British Scool of Athens
Speakers: Sarah Green and Nayanika Mathur
Human involvement in the movements of nonhuman animals pose distinctive questions for mobility in, and of, crisis. Across both time and space, attempted human management and surveillance of animals that move or are transported – by state organizations, by transnational regimes, by surveillance systems, and by commercial logistical infrastructures – present perpetual and perplexing troubles for those engaged in such activities. Our discussion moves from Cold War animal mobilities to contemporary suspicions of animals indulging in espionage; from invasive species to endangered and charismatic species; and from the politics of moving livestock to the global management of border regimes designed for animal-governance, not people-governance. These perpetual attempts to monitor and manage animal movements so that they remain within people’s material and epistemological boundaries seem to equally perpetually generate unanticipated crises. By considering the combined epistemological, structural, and material elements of attempts at managing animal mobilities, this workshop contributes towards a deeper understanding of mobilities in/of crisis.
Sarah Green is a professor of social and cultural anthropology at the University of Helsinki. She gained her Ph.D. in anthropology at the University of Cambridge, on the theme of the spatial politics of feminist separatism in London. That work was the basis of her first book (Urban Amazons), which laid the foundations for her career-long interest in the politics of spatial location. She then went to Northwestern Greece to look at a different problem of spatial politics, concerning environmental, political, and historical conditions affecting people’s location in the region. That became the basis for her next book, Notes From the Balkans. She then spent 17 years teaching and researching at the University of Manchester. That period included research on the spatial implications of the internet, and research on trade and exchange in the Aegean region, the development of a COST network called EastBordNet, which focused on the rapidly changing politics of border dynamics in the eastern peripheries of Europe. That led to many publications, including Borderwork, co-authored with a photographer, Lena Malm, and the founding of a book series, Rethinking Borders (Manchester University Press). Currently, Green works on animal mobilities in the Mediterranean region is part of her ERC Advanced Grant, Crosslocations in the Mediterranean: Rethinking the Sociocultural Dynamics of Relative Positioning.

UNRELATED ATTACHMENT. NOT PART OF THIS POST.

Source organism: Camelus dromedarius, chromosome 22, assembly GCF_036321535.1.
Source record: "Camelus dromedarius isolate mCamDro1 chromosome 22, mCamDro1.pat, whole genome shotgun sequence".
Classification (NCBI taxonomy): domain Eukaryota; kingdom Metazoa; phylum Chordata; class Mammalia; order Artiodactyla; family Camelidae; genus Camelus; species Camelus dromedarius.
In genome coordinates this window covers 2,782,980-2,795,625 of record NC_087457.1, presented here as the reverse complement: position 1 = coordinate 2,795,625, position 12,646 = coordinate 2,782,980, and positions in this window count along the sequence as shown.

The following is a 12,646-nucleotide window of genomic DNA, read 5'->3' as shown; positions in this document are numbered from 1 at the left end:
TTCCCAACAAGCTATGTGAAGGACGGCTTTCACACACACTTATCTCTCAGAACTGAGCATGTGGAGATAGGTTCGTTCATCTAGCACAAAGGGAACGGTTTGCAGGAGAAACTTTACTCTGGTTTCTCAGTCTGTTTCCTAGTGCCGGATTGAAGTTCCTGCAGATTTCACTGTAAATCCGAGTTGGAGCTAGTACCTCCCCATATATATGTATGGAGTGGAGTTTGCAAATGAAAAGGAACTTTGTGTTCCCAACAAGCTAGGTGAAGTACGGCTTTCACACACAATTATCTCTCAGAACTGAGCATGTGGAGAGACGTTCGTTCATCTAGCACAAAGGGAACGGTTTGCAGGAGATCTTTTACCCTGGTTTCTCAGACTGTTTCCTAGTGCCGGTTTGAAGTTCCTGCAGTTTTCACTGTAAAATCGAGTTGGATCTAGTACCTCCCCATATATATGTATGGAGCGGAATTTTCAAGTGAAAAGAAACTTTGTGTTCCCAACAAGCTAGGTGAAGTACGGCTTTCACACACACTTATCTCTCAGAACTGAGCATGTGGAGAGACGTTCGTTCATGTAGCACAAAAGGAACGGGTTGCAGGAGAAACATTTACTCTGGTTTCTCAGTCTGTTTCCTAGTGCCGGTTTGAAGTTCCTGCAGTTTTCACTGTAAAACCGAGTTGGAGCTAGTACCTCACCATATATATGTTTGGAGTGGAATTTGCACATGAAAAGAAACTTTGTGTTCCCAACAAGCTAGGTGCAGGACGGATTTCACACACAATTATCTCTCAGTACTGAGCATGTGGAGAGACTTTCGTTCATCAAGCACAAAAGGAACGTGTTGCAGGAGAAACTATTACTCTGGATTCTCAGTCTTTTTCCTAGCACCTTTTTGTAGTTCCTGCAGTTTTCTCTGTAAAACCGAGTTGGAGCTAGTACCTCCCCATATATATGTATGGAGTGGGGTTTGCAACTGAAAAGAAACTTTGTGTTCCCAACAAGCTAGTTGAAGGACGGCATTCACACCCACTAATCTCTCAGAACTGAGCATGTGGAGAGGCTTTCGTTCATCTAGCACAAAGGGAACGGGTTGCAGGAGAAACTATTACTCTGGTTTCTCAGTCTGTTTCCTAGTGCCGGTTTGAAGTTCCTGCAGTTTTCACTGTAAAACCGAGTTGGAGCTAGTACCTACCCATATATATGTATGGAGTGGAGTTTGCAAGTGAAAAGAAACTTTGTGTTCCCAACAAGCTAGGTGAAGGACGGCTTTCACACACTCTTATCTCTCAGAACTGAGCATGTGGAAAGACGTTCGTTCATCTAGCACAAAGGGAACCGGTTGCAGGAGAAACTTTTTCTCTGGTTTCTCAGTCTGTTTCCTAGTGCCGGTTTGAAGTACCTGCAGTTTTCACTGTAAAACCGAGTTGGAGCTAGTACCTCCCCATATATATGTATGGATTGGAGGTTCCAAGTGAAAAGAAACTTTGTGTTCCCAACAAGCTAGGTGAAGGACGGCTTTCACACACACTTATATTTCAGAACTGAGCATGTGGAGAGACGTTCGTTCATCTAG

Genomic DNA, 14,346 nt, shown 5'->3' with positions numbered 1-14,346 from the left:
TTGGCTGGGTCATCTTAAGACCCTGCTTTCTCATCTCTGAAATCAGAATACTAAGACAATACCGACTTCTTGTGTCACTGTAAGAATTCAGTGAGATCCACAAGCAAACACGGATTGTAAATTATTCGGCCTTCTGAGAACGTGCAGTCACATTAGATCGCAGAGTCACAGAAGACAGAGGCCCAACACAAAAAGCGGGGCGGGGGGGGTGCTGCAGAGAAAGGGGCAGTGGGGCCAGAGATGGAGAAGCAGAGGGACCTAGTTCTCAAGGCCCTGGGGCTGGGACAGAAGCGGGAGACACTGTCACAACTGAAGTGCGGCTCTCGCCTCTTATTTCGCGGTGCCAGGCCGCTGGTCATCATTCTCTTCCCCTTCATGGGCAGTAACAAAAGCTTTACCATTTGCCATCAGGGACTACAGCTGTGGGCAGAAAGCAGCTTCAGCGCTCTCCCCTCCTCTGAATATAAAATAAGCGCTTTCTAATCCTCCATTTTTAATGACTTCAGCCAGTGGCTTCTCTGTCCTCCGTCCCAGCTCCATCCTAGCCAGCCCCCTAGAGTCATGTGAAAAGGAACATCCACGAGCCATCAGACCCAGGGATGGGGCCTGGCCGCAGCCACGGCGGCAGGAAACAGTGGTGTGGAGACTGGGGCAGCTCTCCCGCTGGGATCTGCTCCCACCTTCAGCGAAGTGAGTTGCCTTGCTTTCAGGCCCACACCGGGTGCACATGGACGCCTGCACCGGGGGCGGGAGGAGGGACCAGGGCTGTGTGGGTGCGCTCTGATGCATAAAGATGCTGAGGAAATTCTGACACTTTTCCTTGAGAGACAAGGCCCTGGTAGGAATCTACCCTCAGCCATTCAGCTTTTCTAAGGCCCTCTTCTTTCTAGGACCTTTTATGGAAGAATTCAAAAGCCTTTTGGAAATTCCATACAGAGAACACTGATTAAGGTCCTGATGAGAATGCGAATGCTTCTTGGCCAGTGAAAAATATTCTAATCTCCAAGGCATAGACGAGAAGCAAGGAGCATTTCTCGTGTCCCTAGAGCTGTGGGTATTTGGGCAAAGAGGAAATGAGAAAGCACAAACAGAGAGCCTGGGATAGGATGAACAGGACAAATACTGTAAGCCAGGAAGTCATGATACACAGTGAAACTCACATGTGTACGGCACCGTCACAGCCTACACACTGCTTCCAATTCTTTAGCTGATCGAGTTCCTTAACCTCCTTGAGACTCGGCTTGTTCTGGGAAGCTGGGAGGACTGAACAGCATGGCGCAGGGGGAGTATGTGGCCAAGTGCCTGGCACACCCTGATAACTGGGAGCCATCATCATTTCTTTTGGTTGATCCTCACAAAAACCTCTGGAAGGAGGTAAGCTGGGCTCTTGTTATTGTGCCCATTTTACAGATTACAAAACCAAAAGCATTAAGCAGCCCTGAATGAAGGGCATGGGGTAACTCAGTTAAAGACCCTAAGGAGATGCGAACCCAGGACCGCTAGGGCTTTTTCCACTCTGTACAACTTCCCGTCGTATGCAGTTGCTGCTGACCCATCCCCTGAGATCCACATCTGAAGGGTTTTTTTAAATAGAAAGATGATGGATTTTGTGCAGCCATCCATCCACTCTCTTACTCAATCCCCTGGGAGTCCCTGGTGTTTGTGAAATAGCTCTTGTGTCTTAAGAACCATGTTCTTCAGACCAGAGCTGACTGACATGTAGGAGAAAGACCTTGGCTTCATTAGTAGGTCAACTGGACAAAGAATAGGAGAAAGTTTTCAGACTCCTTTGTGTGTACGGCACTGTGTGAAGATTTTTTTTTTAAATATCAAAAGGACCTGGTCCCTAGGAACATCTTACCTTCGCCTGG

Nayanika Mathur is Associate Professor in the Anthropology of South Asia at the University of Oxford. She is the author of Paper Tiger: Law, Bureaucracy, and the Developmental State in Himalayan India (Cambridge University Press 2016) and co-editor of Remaking the Public Good: A New Anthropology of Bureaucracy (Cambridge Journal of Anthropology, 2015). She is currently writing a book centered upon human-big cat conflict in South Asia, tentatively entitled Crooked Cats: Human-Big Cat Entanglements in the Anthropocene. Crooked Cats works through fieldwork conducted with victims of attacks by big cats, hunters, conservationists, wildlife biologists, animal rights activists, and photographers as well as archival work in India. It describes how humans share space with big cats that might – but also might not – be predatory.
© 2018 / Mobilities in/of Crises / Athens, Greece